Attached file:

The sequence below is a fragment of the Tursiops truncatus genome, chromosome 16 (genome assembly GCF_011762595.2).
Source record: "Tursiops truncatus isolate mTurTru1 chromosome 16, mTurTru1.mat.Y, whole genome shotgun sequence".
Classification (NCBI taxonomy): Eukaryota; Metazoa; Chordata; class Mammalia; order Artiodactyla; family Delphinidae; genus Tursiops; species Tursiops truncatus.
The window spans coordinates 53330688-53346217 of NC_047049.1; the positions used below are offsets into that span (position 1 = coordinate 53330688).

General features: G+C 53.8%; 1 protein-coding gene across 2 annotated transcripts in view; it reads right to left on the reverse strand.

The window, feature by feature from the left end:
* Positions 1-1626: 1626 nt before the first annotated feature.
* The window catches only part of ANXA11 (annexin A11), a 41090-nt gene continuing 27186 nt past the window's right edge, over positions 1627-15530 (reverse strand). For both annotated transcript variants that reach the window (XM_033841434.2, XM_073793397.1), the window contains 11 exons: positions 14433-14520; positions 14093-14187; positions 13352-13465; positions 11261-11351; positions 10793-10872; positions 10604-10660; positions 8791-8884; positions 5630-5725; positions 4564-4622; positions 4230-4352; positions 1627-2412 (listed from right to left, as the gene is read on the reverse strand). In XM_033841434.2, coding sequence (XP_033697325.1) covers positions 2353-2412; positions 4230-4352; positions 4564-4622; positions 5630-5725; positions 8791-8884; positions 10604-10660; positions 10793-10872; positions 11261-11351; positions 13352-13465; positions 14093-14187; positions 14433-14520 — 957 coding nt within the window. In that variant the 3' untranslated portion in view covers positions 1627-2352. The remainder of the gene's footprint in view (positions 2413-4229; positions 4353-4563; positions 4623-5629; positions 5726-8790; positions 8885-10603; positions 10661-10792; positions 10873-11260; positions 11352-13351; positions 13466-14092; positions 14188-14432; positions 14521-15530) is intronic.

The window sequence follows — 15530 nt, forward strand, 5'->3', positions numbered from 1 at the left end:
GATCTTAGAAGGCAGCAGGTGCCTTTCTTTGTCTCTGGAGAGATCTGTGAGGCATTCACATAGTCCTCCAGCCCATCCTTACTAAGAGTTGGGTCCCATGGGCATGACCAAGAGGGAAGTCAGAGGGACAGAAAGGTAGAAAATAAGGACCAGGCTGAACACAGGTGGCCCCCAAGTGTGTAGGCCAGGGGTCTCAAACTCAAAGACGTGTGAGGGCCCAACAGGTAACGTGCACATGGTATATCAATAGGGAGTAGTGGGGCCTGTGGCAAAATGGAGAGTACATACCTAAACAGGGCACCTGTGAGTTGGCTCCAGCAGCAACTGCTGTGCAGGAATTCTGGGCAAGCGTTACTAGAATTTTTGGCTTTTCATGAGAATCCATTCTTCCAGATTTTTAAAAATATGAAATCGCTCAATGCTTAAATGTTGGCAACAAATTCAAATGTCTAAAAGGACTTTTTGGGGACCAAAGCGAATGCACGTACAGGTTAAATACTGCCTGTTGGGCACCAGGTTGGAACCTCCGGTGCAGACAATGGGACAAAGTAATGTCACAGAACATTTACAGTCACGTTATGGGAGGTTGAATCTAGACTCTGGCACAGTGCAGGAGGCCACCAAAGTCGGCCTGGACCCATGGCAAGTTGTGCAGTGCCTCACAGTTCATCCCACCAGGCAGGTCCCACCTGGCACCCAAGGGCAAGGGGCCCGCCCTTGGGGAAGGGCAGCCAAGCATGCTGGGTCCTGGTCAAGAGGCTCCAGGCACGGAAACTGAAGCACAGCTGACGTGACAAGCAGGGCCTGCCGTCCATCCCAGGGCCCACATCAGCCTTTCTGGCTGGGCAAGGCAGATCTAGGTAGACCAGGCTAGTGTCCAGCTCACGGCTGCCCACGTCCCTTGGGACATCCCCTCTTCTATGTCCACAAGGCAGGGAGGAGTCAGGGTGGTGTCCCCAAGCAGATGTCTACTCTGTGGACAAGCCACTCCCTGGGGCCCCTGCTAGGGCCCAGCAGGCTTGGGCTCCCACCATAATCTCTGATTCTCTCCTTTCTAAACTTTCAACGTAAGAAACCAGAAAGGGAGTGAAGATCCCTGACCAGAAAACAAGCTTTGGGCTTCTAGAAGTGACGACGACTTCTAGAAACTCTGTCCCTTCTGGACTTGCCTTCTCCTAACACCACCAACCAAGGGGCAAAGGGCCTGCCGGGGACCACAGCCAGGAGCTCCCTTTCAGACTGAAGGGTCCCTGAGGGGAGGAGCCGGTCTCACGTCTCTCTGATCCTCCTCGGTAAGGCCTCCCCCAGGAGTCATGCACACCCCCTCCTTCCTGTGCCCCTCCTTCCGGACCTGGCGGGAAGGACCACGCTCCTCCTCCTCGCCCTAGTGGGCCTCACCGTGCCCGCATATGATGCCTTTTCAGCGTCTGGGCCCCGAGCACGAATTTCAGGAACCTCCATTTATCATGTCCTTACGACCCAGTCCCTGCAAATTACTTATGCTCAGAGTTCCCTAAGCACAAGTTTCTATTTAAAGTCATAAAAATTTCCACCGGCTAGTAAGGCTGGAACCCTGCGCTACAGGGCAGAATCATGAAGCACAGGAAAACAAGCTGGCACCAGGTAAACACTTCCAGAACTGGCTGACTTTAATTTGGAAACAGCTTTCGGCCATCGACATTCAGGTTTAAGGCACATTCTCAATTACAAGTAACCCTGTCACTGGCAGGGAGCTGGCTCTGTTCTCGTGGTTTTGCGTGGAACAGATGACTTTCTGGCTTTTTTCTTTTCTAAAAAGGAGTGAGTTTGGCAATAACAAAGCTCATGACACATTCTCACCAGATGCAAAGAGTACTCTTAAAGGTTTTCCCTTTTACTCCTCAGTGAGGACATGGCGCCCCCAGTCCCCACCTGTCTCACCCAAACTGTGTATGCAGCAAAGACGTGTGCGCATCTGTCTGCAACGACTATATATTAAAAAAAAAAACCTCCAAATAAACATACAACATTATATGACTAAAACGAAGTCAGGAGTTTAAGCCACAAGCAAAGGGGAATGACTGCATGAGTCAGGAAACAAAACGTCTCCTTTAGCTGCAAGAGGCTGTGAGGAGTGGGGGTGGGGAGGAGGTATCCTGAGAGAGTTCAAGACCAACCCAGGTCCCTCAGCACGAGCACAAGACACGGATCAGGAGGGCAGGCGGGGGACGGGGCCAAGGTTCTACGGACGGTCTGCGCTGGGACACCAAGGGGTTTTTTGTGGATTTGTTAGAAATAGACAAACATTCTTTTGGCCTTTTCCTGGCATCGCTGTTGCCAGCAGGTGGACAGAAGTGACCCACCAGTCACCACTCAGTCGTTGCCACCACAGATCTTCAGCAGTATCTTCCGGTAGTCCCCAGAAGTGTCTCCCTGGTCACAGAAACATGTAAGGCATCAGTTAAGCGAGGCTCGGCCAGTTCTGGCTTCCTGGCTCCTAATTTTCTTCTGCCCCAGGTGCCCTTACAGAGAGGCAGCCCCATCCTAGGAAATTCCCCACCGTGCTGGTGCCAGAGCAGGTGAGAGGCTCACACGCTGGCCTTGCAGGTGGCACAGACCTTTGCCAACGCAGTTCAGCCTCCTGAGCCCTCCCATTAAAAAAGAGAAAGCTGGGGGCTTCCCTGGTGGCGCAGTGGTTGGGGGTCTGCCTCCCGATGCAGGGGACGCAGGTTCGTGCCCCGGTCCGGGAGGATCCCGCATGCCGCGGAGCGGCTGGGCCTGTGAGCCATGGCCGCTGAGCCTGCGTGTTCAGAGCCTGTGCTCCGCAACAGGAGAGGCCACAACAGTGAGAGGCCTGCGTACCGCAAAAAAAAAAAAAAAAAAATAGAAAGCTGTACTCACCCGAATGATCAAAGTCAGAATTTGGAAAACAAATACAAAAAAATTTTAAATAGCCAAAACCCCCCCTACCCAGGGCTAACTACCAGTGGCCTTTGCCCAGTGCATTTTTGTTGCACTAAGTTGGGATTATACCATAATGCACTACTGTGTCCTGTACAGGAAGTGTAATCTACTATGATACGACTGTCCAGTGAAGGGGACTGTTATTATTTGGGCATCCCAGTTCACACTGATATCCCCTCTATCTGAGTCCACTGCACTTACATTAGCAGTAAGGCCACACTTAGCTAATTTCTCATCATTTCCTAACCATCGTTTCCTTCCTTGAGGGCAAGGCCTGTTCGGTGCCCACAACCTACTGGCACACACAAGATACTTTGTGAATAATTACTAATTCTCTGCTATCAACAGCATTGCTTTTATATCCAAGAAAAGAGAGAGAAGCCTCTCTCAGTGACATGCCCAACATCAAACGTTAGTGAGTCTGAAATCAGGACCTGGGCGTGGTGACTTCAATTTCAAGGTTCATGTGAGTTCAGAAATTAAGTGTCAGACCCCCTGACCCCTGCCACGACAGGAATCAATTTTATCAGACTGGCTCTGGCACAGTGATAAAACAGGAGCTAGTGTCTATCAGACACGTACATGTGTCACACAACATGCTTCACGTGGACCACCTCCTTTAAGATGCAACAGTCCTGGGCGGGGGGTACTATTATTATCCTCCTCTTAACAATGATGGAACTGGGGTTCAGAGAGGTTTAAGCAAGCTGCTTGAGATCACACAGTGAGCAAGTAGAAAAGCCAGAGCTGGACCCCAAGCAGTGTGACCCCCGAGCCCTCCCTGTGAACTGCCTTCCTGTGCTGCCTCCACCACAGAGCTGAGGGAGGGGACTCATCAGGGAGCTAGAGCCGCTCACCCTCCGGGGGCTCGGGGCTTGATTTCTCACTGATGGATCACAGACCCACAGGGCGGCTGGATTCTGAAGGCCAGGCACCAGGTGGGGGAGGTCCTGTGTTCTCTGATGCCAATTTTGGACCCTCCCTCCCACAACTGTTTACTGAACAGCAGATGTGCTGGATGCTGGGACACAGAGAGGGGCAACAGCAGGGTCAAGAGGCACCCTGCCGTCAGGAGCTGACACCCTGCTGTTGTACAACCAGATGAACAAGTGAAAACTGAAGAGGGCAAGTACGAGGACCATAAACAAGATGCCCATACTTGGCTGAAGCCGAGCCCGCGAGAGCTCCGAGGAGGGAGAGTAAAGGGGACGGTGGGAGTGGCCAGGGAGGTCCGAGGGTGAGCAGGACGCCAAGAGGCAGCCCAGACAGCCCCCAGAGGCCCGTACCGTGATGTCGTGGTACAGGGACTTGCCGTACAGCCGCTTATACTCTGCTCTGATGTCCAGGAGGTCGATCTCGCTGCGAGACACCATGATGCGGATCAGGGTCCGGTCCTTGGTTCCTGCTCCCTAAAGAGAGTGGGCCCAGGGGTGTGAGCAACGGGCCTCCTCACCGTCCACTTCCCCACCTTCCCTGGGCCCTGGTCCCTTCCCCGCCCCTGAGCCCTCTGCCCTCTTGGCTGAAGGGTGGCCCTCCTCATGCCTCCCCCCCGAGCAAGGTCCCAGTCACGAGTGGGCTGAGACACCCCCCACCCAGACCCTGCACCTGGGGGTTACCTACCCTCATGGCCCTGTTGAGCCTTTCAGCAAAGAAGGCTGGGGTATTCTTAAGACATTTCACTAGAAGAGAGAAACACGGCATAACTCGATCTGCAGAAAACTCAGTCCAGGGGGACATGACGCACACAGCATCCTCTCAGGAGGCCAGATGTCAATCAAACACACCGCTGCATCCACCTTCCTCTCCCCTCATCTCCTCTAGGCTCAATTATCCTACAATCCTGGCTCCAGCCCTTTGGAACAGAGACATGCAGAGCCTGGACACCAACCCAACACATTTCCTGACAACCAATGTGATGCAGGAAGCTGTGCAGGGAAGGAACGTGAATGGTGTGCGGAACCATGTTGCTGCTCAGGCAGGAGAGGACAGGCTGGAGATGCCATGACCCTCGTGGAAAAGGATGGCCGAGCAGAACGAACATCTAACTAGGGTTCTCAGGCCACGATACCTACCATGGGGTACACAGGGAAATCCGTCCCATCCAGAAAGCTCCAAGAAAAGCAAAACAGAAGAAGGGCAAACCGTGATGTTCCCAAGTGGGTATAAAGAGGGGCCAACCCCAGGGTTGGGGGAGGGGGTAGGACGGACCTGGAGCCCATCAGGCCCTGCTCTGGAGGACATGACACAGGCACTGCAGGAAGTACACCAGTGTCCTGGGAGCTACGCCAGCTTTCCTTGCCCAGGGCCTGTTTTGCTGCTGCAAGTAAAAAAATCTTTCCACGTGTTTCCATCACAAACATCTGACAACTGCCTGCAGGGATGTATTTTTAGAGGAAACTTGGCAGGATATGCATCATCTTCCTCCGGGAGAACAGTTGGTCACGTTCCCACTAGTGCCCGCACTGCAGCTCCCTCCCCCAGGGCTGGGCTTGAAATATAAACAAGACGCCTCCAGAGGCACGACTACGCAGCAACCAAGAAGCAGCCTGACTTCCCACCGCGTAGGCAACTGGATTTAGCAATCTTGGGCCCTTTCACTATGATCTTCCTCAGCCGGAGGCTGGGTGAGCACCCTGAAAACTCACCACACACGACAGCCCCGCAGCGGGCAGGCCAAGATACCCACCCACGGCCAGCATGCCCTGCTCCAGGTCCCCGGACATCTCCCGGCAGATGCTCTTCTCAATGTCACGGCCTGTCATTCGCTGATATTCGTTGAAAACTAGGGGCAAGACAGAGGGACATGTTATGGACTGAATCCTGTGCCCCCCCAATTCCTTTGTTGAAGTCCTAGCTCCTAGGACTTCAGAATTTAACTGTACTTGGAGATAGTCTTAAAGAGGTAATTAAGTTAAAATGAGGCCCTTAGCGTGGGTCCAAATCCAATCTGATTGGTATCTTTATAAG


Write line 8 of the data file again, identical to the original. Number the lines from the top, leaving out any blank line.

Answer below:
* The window catches only part of ANXA11 (annexin A11), a 41090-nt gene continuing 27186 nt past the window's right edge, over positions 1627-15530 (reverse strand). For both annotated transcript variants that reach the window (XM_033841434.2, XM_073793397.1), the window contains 11 exons: positions 14433-14520; positions 14093-14187; positions 13352-13465; positions 11261-11351; positions 10793-10872; positions 10604-10660; positions 8791-8884; positions 5630-5725; positions 4564-4622; positions 4230-4352; positions 1627-2412 (listed from right to left, as the gene is read on the reverse strand). In XM_033841434.2, coding sequence (XP_033697325.1) covers positions 2353-2412; positions 4230-4352; positions 4564-4622; positions 5630-5725; positions 8791-8884; positions 10604-10660; positions 10793-10872; positions 11261-11351; positions 13352-13465; positions 14093-14187; positions 14433-14520 — 957 coding nt within the window. In that variant the 3' untranslated portion in view covers positions 1627-2352. The remainder of the gene's footprint in view (positions 2413-4229; positions 4353-4563; positions 4623-5629; positions 5726-8790; positions 8885-10603; positions 10661-10792; positions 10873-11260; positions 11352-13351; positions 13466-14092; positions 14188-14432; positions 14521-15530) is intronic.